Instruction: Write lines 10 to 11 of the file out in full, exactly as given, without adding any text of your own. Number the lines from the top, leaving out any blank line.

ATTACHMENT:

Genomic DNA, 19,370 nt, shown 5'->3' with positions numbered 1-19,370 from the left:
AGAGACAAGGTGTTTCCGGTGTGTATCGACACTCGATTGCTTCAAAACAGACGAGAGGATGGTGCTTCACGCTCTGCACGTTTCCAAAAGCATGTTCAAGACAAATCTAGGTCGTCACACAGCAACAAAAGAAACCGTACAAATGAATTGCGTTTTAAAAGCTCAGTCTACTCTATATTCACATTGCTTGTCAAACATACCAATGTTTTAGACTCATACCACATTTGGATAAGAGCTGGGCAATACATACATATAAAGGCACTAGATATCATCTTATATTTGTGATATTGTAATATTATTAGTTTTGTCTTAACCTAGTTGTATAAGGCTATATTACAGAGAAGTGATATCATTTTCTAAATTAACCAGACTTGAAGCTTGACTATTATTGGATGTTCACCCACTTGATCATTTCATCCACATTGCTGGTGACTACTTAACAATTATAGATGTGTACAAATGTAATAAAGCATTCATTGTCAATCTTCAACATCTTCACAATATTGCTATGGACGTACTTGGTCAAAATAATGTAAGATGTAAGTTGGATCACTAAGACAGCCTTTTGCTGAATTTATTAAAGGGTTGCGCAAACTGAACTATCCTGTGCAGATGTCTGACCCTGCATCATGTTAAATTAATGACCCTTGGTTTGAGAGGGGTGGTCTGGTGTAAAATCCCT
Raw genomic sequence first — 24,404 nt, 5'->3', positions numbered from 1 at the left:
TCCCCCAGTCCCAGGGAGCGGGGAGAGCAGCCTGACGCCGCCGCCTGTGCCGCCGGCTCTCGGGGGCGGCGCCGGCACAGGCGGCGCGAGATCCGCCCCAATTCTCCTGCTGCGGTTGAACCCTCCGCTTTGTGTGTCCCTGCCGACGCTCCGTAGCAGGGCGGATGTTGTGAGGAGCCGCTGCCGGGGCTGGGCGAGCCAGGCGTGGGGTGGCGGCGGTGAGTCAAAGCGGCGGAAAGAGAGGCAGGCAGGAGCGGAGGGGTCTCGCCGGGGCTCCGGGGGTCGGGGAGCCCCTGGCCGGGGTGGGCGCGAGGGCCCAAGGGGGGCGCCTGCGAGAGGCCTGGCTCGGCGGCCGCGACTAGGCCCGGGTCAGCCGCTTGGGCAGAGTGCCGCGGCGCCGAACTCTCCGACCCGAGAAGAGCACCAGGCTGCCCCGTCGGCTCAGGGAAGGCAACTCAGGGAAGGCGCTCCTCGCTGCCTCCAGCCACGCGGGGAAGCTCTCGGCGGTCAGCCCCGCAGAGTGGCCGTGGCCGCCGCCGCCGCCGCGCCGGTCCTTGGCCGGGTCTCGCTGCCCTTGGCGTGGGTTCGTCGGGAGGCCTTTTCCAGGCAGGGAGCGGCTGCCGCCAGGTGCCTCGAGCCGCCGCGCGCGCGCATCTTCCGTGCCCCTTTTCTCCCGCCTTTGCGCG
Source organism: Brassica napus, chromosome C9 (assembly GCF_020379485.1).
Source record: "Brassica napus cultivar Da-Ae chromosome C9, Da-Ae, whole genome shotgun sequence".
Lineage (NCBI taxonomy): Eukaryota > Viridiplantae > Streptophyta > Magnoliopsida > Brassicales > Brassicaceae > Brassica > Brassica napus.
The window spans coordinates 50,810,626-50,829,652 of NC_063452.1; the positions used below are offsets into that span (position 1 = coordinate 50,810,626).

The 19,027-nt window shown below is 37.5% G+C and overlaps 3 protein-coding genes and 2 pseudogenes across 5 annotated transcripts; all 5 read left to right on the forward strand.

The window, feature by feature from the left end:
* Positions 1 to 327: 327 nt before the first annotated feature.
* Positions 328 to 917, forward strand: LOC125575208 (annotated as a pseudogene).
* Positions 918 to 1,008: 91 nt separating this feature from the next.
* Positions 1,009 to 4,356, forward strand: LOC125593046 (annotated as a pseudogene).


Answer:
The window, feature by feature from the left end:
* Positions 1 to 327: 327 nt before the first annotated feature.